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A new Muslim cemetery, mosque and cultural center project in San Martin was green-lighted by the Santa Clara County Board of Supervisors following an appeal hearing in the board chambers Tuesday.

The South Valley Islamic Center won its case for its worship, congregation and burial facilities project — a 15.8-acre development called the Cordoba Center at 14045 Monterey Road, San Martin — after other local interests appealed to the board against the project’s approval at an Aug. 22 county Planning Commission meeting.

The San Martin Neighborhood Alliance wrote in an appeal letter to the Board of Supervisors their position against the approval of the project, asking instead for the board to approve a smaller version of the project about half the size.

The neighborhood association wrote:

“Your appointed Planning Commissioners failed to adhere to the (San Martin) General Plan. Instead, your Planning Commissioners approved a project; for the unincorporated rural residential community of San Martin, with inappropriate measures, overriding considerations, and which fundamentally violates the General Plan.” 

The association wrote:

“The SMNA Board of Directors supports the Cordoba Project with a (50-percent) reduction in size, scale and intensity, along with relocation of all ridgeline components of the project.” 

South Valley Islamic Center via Santa Clara County The proposed 15.8-acre Cordoba Center, a facility for Islamic worship and burial, was finally approved by the Santa Clara County Board of Supervisors Tuesday, December 17, 2019 after several months of debate and pushback from a neighborhood association. The center will be developed on Monterey Road in San Martin, Calif.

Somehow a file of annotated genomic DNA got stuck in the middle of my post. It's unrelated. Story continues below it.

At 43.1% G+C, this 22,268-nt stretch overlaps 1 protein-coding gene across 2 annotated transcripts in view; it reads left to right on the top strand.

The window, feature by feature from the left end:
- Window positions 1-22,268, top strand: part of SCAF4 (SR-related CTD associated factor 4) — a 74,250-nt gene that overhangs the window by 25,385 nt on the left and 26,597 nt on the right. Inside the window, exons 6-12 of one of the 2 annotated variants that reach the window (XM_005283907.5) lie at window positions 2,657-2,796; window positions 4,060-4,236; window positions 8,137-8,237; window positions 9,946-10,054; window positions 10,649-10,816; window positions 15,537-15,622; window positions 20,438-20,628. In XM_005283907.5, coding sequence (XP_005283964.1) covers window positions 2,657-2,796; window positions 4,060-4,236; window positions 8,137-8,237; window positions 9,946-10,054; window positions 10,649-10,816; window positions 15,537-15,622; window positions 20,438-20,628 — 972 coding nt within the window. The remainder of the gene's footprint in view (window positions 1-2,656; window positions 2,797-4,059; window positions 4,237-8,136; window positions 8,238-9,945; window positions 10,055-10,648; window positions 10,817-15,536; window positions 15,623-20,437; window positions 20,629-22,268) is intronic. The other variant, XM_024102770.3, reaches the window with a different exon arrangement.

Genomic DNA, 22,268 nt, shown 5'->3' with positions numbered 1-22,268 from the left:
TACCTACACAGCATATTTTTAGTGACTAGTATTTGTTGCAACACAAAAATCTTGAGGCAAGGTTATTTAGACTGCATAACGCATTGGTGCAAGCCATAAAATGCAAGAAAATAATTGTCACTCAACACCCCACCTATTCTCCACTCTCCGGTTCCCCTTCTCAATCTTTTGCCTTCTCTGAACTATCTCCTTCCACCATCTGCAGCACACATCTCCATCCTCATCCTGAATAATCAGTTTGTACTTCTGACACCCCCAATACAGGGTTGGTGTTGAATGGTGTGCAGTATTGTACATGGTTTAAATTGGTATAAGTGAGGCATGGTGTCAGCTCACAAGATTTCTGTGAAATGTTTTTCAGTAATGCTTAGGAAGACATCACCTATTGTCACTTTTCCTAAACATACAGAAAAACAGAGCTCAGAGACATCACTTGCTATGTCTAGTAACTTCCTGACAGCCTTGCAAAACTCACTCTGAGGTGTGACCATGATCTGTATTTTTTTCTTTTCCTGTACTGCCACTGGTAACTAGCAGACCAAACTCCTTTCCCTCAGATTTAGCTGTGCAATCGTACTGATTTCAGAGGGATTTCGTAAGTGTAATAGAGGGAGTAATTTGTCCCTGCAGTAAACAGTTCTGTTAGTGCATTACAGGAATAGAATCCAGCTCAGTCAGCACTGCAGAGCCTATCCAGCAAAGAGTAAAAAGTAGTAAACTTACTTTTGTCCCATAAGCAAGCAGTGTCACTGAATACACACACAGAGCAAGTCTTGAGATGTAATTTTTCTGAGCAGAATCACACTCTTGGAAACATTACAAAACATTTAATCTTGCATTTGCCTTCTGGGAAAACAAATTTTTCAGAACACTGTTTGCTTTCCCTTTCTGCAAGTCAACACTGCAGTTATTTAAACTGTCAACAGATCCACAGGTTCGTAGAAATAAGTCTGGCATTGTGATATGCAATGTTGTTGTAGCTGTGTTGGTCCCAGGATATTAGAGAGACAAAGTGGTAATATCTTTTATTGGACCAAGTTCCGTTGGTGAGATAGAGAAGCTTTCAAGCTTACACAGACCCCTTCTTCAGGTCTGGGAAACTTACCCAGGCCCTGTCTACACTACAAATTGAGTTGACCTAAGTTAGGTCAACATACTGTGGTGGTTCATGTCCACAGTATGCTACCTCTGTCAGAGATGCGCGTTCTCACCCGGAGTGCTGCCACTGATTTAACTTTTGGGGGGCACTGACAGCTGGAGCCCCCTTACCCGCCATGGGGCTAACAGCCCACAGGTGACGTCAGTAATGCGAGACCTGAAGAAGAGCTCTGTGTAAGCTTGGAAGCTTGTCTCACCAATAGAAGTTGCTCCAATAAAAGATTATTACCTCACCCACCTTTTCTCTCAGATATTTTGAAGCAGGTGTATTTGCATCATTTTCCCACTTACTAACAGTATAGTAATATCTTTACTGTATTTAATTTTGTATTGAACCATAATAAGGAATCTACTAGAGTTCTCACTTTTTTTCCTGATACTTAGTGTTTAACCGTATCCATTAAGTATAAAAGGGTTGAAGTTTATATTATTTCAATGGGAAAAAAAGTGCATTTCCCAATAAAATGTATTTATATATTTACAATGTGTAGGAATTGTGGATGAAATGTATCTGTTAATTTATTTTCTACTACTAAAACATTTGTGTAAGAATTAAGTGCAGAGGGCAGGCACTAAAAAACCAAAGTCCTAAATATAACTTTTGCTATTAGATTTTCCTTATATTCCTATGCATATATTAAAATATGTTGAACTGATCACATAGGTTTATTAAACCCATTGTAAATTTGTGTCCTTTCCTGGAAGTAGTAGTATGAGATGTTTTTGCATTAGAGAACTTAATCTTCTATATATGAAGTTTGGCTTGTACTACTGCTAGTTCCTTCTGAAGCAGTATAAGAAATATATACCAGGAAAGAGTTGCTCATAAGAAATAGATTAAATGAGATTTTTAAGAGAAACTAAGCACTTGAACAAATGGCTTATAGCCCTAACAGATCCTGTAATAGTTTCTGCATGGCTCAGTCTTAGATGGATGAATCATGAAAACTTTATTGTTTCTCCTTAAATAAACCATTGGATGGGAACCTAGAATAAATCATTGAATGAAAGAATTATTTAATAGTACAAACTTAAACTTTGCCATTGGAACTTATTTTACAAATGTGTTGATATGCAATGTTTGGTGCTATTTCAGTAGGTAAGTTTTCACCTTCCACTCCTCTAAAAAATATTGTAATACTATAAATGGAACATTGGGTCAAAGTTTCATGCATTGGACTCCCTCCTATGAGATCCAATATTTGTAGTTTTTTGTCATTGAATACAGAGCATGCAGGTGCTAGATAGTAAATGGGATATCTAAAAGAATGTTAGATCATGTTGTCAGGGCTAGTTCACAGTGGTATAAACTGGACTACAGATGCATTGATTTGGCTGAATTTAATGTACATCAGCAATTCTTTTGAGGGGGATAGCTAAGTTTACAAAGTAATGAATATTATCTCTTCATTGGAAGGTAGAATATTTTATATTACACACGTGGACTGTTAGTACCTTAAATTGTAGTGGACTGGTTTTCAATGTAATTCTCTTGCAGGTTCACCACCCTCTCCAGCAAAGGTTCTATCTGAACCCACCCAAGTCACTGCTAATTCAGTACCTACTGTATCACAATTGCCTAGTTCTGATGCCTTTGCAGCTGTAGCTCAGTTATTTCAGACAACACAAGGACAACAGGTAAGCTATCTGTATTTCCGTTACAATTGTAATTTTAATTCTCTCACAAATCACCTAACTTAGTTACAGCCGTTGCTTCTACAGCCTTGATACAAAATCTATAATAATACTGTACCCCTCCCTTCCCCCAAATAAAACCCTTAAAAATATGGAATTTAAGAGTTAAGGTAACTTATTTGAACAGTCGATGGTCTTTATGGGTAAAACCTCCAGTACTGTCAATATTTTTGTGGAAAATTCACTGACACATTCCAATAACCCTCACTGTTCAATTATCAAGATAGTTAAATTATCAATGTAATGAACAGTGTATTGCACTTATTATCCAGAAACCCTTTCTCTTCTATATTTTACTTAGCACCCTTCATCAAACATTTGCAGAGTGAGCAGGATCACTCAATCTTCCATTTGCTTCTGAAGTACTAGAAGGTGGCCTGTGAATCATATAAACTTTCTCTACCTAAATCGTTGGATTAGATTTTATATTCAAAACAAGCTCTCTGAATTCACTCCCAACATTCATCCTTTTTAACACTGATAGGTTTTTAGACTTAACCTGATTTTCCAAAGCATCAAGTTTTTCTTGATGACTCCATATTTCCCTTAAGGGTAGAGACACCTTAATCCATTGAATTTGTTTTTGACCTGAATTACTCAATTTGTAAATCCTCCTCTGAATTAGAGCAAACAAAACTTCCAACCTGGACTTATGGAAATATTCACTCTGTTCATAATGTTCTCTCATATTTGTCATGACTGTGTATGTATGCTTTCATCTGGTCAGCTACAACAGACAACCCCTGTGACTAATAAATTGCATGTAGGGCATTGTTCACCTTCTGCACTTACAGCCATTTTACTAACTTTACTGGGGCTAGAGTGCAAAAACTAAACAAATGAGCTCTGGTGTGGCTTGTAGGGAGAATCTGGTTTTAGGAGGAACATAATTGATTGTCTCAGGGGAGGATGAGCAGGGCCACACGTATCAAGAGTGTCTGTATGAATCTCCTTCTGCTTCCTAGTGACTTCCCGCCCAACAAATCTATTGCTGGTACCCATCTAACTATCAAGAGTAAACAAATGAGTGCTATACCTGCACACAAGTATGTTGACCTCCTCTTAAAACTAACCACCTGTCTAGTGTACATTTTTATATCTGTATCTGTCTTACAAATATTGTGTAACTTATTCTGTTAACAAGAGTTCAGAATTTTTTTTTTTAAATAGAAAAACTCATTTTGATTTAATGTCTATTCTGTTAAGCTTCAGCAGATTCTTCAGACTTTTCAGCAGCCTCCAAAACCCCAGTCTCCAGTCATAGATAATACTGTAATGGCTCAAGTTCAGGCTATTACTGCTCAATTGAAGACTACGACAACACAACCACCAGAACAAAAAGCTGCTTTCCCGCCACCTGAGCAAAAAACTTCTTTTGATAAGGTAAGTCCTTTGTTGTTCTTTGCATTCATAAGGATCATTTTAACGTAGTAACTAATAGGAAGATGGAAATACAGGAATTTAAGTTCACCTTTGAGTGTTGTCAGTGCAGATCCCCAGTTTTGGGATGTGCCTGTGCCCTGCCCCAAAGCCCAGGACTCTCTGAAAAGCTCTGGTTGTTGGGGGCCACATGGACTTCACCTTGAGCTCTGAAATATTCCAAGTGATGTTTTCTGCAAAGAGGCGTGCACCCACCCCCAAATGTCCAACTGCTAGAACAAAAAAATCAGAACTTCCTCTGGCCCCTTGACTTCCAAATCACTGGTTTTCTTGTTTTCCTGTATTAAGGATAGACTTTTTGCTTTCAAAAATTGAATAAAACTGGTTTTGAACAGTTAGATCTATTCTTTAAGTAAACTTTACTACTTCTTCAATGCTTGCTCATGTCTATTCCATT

An attorney for the neighborhood organization asked the board for another continuance for the project’s approval Tuesday, which was then denied by the board without objection.

A second appellant, the People’s Coalition For Government Accountability in Gilroy, was not present at Tuesday’s hearing.

The project’s applicants told the board Tuesday they had previously been worshipping in a barn opened to them by a good Samaritan neighbor for years leading up to the new project, and had been burying their loved ones in the nearest Islamic cemetery in Livermore.

With new facilities, they would have a new home of worship in their immediate vicinity.

Following the public appeal hearing, the board voted unanimously to approve the project after Supervisor Mike Wasserman moved to deny both appeals.

Wasserman said Tuesday:

“This has been a journey filled with differences of opinions, but at the end of the day, the project before us shows both sides have been listened to and respected.”  

Wasserman continued:

“Both sides have made compromises, and the resulting density and intensity is appropriate and lawful for this particular site.”

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